Harper commits $350 million for B.C. transit line
Prime Minister Stephen Harper has conditionally green-lighted federal funding for the long-awaited $1.4 billion Evergreen rapid transit line for B.C.'s Tri-Cities area during his visit to Vancouver Thursday morning.
Speaking from TransLink's maintenance centre in Burnaby, Harper says the federal government will contribute up to $350 million once project details are finalized.
"This project will create thousands of well paying construction jobs, ease congestion and free up roads in the Lower Mainland," Harper said.
"By looking forward today and investing in key infrastructure this will help us get through these tough economic times and make our country even stronger in the future."
The federal government has already contributed $67 million towards the project. The B.C. government has put forward $410 million, along with another $400 million from TransLink.
Premier Gordon Campbell says the B.C. government will match every federal partnership dollar in upcoming infrastructure project in British Columbia.
"This will help us shape our region as we watch the northeast sector grow and become an even more important part of our region," he said.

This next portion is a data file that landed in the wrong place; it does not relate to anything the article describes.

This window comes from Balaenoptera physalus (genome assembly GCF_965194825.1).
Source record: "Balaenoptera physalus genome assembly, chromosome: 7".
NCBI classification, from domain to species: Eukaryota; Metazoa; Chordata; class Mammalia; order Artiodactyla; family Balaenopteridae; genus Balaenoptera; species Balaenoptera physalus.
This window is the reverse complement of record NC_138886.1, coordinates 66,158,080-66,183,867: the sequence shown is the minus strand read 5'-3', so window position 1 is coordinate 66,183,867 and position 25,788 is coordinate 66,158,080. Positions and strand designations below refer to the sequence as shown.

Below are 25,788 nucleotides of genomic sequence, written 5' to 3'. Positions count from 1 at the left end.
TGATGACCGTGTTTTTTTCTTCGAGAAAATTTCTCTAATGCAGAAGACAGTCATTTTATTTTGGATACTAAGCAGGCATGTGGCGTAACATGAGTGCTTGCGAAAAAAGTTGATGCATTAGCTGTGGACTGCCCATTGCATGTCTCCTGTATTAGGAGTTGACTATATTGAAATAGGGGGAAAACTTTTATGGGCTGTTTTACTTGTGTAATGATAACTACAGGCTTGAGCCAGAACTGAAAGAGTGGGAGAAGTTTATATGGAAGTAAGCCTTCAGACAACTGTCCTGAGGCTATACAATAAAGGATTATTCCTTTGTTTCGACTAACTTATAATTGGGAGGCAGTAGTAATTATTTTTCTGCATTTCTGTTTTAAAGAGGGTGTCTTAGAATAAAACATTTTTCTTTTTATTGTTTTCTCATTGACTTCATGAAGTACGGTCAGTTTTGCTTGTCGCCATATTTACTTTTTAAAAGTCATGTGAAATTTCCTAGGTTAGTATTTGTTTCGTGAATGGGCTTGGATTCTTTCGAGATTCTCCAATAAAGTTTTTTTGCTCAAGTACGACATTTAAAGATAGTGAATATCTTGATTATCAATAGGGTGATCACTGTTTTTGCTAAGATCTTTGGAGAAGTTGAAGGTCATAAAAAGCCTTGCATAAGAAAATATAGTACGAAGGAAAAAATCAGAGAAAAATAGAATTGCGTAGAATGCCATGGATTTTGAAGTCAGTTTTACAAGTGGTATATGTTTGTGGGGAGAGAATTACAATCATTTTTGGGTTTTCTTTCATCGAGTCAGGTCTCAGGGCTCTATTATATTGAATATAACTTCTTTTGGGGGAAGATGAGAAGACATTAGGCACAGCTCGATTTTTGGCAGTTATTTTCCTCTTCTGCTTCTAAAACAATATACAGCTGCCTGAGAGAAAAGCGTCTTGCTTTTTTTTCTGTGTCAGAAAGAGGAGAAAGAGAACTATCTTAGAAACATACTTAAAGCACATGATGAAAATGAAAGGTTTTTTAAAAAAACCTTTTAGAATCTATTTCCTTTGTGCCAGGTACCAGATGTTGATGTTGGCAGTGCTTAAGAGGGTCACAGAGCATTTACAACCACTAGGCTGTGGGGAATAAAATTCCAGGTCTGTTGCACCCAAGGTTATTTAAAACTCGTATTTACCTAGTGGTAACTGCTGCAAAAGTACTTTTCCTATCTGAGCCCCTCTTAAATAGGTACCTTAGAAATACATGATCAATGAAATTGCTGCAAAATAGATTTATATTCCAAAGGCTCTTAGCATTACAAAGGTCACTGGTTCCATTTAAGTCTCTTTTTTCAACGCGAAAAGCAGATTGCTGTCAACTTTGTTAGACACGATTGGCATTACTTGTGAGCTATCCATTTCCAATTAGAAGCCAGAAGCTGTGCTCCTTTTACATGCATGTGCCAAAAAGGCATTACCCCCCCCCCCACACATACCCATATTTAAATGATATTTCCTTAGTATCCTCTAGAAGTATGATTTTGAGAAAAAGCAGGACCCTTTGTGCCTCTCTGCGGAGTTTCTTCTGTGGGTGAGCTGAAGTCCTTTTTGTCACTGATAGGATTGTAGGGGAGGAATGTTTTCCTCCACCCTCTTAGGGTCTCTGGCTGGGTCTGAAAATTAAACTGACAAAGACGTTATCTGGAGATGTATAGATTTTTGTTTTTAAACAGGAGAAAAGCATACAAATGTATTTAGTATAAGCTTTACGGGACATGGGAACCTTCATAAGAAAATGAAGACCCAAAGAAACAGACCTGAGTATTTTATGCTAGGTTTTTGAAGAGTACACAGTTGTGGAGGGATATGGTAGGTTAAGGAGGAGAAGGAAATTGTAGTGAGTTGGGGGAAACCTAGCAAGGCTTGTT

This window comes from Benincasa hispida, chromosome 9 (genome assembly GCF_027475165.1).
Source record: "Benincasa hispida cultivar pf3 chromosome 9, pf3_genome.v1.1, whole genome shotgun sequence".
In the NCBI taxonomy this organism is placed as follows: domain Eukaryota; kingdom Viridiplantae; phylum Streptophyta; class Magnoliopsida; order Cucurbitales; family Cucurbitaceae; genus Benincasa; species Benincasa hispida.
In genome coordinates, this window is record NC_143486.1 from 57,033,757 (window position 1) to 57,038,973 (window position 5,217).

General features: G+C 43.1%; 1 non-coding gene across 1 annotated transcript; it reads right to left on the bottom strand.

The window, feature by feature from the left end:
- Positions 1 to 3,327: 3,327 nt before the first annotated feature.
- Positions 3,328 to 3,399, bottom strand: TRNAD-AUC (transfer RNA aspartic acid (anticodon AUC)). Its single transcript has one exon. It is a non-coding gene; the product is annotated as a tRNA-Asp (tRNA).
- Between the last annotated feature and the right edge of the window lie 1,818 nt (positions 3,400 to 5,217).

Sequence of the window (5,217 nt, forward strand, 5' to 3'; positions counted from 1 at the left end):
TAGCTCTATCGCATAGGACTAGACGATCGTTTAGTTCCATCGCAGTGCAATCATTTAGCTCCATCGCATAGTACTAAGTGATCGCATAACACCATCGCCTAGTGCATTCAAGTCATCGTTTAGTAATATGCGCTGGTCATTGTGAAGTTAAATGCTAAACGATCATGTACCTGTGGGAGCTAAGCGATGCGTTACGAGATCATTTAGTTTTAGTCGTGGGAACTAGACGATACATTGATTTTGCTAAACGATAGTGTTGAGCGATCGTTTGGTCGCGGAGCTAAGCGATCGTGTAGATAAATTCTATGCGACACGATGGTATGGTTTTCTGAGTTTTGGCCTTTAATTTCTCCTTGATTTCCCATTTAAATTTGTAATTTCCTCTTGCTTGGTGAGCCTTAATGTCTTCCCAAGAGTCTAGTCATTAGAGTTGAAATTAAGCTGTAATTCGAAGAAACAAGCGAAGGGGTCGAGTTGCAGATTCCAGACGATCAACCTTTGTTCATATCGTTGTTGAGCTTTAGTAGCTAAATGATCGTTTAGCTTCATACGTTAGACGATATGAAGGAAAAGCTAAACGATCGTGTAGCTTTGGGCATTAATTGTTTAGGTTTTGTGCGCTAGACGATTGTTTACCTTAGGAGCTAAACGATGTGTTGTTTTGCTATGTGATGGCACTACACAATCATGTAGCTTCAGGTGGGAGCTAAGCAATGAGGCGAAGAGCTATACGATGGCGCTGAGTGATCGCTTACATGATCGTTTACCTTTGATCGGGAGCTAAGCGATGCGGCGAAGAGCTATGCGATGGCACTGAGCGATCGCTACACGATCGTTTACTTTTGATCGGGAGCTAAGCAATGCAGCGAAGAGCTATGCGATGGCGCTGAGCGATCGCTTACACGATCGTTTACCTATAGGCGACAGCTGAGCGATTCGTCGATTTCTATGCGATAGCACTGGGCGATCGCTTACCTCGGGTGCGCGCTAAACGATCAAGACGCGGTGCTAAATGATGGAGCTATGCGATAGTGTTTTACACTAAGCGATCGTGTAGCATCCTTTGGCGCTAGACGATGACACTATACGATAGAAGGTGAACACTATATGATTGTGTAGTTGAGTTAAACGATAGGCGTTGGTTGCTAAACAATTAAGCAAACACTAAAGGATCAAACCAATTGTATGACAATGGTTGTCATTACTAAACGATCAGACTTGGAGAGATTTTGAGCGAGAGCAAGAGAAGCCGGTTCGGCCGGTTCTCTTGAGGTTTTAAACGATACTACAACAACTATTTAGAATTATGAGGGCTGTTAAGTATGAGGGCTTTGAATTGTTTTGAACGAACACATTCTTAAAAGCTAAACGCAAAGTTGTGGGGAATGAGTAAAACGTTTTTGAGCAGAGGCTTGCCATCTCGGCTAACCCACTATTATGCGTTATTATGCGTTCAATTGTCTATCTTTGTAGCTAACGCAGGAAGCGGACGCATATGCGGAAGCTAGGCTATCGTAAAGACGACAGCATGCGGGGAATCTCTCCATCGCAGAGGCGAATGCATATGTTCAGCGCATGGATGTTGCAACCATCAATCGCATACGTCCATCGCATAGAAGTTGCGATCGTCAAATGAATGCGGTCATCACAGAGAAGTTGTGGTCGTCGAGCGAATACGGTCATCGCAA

"It will help us shape cities and communities and cities that are of critical importance as we move ahead."
Despite today's federal funding announcement, the project still falls short of its projected costs. TransLink will still need to come up with an additional $173 million to cover the transit expansion. It has not been announced how the company will fund the extra costs.
The Evergreen line will run an 11-kilometre Northwest route linking Burnaby and Coquitlam and is slated for completion by 2014.
Campbell says the line will have the capacity to carry up to 10,000 passengers an hour, and will take 60,000 cars off the roads by 2020.
The Evergreen Line was cited as part of the provincial government's wish list given to federal Transport Minister John Baird back in December.
The Evergreen line is part of a $14 billion plan for transit developments in the next 12 years, including extending the SkyTrain to the University of British Columbia and the Expo Line to Surrey, as well as more funding for the Canada Line on the Cambie Street Corridor.
TransLink approved the project in 2004.